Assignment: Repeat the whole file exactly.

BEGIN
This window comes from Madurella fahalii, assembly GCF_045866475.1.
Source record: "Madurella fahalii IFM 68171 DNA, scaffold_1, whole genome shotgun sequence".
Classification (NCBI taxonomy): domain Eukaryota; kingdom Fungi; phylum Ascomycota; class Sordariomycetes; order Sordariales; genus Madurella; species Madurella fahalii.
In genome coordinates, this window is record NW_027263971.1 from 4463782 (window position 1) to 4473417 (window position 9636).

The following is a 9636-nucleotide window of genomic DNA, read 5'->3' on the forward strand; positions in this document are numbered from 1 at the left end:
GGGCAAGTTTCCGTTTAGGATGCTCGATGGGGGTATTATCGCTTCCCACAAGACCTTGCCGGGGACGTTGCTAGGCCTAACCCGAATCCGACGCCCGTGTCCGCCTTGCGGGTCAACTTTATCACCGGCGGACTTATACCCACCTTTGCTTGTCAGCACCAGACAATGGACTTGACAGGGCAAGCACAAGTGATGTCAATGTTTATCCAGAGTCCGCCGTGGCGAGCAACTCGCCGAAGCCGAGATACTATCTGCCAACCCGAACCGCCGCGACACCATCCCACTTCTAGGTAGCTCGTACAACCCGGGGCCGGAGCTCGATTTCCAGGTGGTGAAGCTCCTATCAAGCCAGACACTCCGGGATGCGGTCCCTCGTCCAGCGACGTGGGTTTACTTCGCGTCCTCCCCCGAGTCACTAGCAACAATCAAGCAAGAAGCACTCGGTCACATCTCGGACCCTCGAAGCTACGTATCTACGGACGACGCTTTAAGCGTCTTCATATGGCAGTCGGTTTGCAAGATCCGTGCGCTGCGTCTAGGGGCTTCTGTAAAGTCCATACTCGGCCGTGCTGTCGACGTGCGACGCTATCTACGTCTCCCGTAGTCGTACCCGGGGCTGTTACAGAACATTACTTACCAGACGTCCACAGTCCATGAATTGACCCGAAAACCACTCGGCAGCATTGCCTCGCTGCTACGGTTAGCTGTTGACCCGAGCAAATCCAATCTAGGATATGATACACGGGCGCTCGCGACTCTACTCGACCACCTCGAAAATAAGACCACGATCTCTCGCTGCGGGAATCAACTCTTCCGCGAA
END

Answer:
This window comes from Madurella fahalii, assembly GCF_045866475.1.
Source record: "Madurella fahalii IFM 68171 DNA, scaffold_1, whole genome shotgun sequence".
Classification (NCBI taxonomy): domain Eukaryota; kingdom Fungi; phylum Ascomycota; class Sordariomycetes; order Sordariales; genus Madurella; species Madurella fahalii.
In genome coordinates, this window is record NW_027263971.1 from 4463782 (window position 1) to 4473417 (window position 9636).

The following is a 9636-nucleotide window of genomic DNA, read 5'->3' on the forward strand; positions in this document are numbered from 1 at the left end:
GGGCAAGTTTCCGTTTAGGATGCTCGATGGGGGTATTATCGCTTCCCACAAGACCTTGCCGGGGACGTTGCTAGGCCTAACCCGAATCCGACGCCCGTGTCCGCCTTGCGGGTCAACTTTATCACCGGCGGACTTATACCCACCTTTGCTTGTCAGCACCAGACAATGGACTTGACAGGGCAAGCACAAGTGATGTCAATGTTTATCCAGAGTCCGCCGTGGCGAGCAACTCGCCGAAGCCGAGATACTATCTGCCAACCCGAACCGCCGCGACACCATCCCACTTCTAGGTAGCTCGTACAACCCGGGGCCGGAGCTCGATTTCCAGGTGGTGAAGCTCCTATCAAGCCAGACACTCCGGGATGCGGTCCCTCGTCCAGCGACGTGGGTTTACTTCGCGTCCTCCCCCGAGTCACTAGCAACAATCAAGCAAGAAGCACTCGGTCACATCTCGGACCCTCGAAGCTACGTATCTACGGACGACGCTTTAAGCGTCTTCATATGGCAGTCGGTTTGCAAGATCCGTGCGCTGCGTCTAGGGGCTTCTGTAAAGTCCATACTCGGCCGTGCTGTCGACGTGCGACGCTATCTACGTCTCCCGTAGTCGTACCCGGGGCTGTTACAGAACATTACTTACCAGACGTCCACAGTCCATGAATTGACCCGAAAACCACTCGGCAGCATTGCCTCGCTGCTACGGTTAGCTGTTGACCCGAGCAAATCCAATCTAGGATATGATACACGGGCGCTCGCGACTCTACTCGACCACCTCGAAAATAAGACCACGATCTCTCGCTGCGGGAATCAACTCTTCCGCGAA